In space, some satellites actually tumbled out of control for several hours. NASA’s TDRS-1 communication satellite recorded over 250 anomalies as high-energy particles invaded the satellite’s sensitive electronics. Even the Space Shuttle Discovery was having its own mysterious problems. A sensor on one of the tanks supplying hydrogen to a fuel cell was showing unusually high pressure readings on March 13. The problem went away just as mysteriously after the solar storm subsided.
Twenty years later, the March 1989 ‘Quebec Blackout’ has reached legendary stature, at least among electrical engineers and space scientists. It is a dramatic example of how solar storms can affect us even here on the ground. Fortunately, storms as powerful as this are rather rare. It takes quite a solar wallop to cause anything like the conditions leading up to a Quebec-style blackout. Typical solar activity ‘sunspot’ cycles can produce least two or three large storms, so it really is just a matter of chance whether one will cause a blackout or not. As it is for hurricanes and tornadoes, the more we can learn about the sun’s ‘space weather,’ the better we can prepare for the next storm when it arrives!
Starfish Prime Test – July 9th 1962
On 9 July 1962, the United States conducted the ‘Starfish Prime’ nuclear test, one of a series of five aimed at testing the effects of nuclear weapons in high altitudes / lower outer space. The explosion took place 400 kilometres above the Johnston Atoll in the Northern Pacific Ocean. It had an explosive yield of 1.45 megatons – approximately a hundred times that of the Hiroshima bomb (around 13 kilotons).
The event took place at the height of the Cold War and its nuclear arms race. Shortly before, in October 1961, the Soviet Union had conducted the largest-ever nuclear explosion, the 50 megaton Tsar Bomb. In 1962, political tension found its expression in an all-time high of nuclear testing: 178 tests – more than twice the annual Cold War average (see chart). Only three months after ‘Starfish Prime’, the world found itself at the brink of nuclear war during the Cuban Missile Crisis.
The ‘Starfish Prime’ test experimented with radiation belts in the Earth’s magnetosphere known as Van Allen belts, they consist of energetic particles located in the inner region of Earth’s magnetosphere. James Van Allen had discovered them shortly before, in 1958, and agreed to cooperate with the military in a study on how they could be disrupted by nuclear explosions.
The consequences for the magnetosphere were completely unpredictable at the time. Also its crucial role in shielding life from solar winds was not understood until later. The Starfish Prime test resulted in a temporary alteration of the shape and intensity of the lower Van Allen belt, which created artificial aurora borealis that could be seen across the Pacific Ocean, from Hawaii to New Zealand.
The test also revealed the destructive impact of the Electromagnetic Pulse (EMP) produced by a nuclear explosion. Located at more than 1,300 kilometers from the test site, the Hawaiian Island of Oahu received a power surge that knocked out numerous electric devices. The damage to both civilian and military electrical systems led physicist Lowell Wood to declare that if the Starfish test had taken place at the Nevada test site, the consequences “would still be indelibly imprinted in the minds of citizenry of the western U.S., as well as in history books.”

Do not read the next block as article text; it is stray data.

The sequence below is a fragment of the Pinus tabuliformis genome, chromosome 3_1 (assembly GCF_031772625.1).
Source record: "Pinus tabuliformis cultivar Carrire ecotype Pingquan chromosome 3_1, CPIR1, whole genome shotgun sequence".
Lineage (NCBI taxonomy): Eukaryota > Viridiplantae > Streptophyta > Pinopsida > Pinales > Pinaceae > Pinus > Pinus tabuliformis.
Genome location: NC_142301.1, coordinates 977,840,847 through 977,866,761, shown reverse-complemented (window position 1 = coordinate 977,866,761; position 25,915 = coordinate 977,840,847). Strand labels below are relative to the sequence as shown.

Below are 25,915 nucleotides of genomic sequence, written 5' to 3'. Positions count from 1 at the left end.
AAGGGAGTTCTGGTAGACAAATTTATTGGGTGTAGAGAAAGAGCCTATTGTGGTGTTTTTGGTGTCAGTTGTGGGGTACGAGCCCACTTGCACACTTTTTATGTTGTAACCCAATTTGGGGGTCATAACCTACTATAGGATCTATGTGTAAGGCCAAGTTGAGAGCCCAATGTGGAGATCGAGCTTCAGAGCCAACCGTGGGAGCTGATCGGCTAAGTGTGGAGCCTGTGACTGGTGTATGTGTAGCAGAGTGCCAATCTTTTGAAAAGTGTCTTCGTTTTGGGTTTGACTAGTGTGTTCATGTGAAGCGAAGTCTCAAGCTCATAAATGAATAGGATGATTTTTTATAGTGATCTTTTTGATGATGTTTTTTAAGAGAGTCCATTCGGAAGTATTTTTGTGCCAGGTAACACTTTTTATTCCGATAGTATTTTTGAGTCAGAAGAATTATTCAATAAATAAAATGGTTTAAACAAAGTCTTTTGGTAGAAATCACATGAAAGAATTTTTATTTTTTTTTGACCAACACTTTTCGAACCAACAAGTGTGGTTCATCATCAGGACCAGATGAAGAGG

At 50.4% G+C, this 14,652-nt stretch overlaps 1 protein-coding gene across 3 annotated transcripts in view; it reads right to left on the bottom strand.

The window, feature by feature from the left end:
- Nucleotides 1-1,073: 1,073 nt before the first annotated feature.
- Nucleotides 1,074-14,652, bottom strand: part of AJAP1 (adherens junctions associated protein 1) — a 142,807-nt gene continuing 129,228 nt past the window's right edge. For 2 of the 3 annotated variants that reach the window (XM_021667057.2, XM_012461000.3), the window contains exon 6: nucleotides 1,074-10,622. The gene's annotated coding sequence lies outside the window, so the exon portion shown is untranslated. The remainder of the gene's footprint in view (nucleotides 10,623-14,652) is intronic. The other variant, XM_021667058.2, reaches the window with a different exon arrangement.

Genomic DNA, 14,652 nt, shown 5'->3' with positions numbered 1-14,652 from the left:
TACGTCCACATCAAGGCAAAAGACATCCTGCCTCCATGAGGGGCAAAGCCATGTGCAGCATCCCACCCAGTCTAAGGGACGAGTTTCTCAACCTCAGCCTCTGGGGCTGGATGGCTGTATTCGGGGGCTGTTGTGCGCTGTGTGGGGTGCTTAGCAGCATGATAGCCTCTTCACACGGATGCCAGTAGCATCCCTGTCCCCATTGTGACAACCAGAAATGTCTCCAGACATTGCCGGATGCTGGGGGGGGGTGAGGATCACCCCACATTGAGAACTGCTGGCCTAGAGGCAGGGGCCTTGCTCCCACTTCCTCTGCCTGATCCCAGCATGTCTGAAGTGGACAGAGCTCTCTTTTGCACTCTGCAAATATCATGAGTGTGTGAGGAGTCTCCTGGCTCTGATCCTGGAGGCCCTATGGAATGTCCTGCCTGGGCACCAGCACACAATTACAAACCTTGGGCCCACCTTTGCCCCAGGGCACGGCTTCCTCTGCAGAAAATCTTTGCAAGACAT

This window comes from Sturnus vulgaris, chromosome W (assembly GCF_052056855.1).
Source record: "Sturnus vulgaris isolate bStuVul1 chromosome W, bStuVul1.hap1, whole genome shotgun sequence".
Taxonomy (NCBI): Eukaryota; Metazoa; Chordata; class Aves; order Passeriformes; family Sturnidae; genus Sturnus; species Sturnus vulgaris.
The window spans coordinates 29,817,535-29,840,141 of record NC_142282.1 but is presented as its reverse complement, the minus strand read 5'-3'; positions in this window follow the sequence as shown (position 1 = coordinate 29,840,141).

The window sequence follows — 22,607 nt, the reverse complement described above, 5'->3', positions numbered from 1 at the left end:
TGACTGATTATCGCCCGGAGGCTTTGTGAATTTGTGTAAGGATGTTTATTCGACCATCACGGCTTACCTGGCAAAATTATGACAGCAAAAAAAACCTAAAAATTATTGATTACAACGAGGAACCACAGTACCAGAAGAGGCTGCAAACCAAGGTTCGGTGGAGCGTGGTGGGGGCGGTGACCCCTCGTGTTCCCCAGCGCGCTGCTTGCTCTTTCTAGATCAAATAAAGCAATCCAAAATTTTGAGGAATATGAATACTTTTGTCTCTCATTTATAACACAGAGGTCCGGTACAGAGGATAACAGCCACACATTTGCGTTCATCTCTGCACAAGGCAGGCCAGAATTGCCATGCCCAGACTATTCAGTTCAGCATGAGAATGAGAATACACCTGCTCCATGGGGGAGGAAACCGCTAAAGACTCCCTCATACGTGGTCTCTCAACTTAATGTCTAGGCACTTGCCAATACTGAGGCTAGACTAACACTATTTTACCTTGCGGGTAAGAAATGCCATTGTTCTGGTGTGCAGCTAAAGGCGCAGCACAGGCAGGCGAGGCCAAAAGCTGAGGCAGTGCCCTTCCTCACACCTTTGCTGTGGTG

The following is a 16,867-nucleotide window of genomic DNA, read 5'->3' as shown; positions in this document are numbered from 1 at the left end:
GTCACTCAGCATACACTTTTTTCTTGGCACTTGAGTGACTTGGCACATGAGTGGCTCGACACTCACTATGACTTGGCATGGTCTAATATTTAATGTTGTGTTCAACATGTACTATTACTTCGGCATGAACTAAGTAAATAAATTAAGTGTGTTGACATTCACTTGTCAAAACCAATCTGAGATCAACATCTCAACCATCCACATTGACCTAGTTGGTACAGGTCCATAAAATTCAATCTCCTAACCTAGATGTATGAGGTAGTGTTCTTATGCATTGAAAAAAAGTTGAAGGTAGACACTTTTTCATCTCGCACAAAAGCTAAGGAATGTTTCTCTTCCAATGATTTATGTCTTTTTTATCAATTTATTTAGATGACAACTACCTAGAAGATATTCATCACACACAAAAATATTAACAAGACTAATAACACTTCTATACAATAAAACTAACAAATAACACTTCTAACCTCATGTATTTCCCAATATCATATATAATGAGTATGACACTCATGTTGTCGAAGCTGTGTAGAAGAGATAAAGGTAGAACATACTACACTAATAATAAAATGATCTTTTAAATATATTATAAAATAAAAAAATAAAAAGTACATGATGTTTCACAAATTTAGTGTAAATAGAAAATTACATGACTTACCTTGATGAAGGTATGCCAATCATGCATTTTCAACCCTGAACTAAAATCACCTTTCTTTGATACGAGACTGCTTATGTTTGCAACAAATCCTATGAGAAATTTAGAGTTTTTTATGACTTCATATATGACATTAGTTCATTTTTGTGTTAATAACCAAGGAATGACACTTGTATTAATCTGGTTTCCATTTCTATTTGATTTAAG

When the 1.44 megaton W49 thermonuclear warhead detonated at an altitude of 250 miles (400 km), it made no sound. There was a very brief and very bright white flash in the sky that witnesses described as being like a huge flashbulb going off in the sky. The flash could be easily seen even through the overcast sky at Kwajalein Island, about 2000 km. to the west-southwest.
After the white flash, the entire sky glowed green over the mid-Pacific for an instant, and a bright red glow formed around “sky zero” where the detonation had occurred. The initial fireball lasted less than a second before being dissipated along the Earth’s magnetic field lines. This was followed by a bright red-orange auroral display lasting more than 7 minutes. Long-range radio communication was disrupted for a period of time ranging from a few minutes to several hours after the detonation (depending upon the frequency and the radio path being used).
In a phenomenon unrelated to the EMP, the radiation cloud from the Starfish Prime test subsequently destroyed at least 5 United States satellites and one Soviet satellite. The most well-known of the satellites was Telstar I, the world’s first active communications satellite. Telstar I was launched the day after the Starfish Prime test, and it did make a dramatic demonstration of the value of active communication satellites with live trans-Atlantic television broadcasts before it orbited through radiation produced by Starfish Prime (and other subsequent nuclear tests in space). Telstar I was damaged by the radiation cloud. The damage to Telstar 1 increased each time that it traveled through the belt of radiation, and it failed completely a few months later.
Kazakhstan – October 22, 1962
A few hours after the sun rose in Kazakhstan on that cloudy October morning, the Soviet Union detonated a 300 kiloton thermonuclear warhead in space at an altitude of 290 kilometers (about 180 miles) over a point just west of the city of Zhezkazgan in central Kazakhstan. The test was generally known only as Test 184(although some Soviet documents refer to it as K-3). It knocked out a major 1000-kilometer (600-mile) underground power line running from Astana (then called Aqmola), the capital city of Kazakhstan, towrd the city of Almaty. Some fires were reported. In the city of Karaganda, the EMP started a fire in the city’s electrical power plant, which was connected to the long underground power line. (Most details about this underground line are very sketchy, and the reported length seems to be impossibly long for a single length of line carrying any kind of alternating current without some sort of re-generating station. It is probable that the reported length was the combined length of a few different lines branching out from the industrial city of Karaganda, a major center of the coal-producing region.)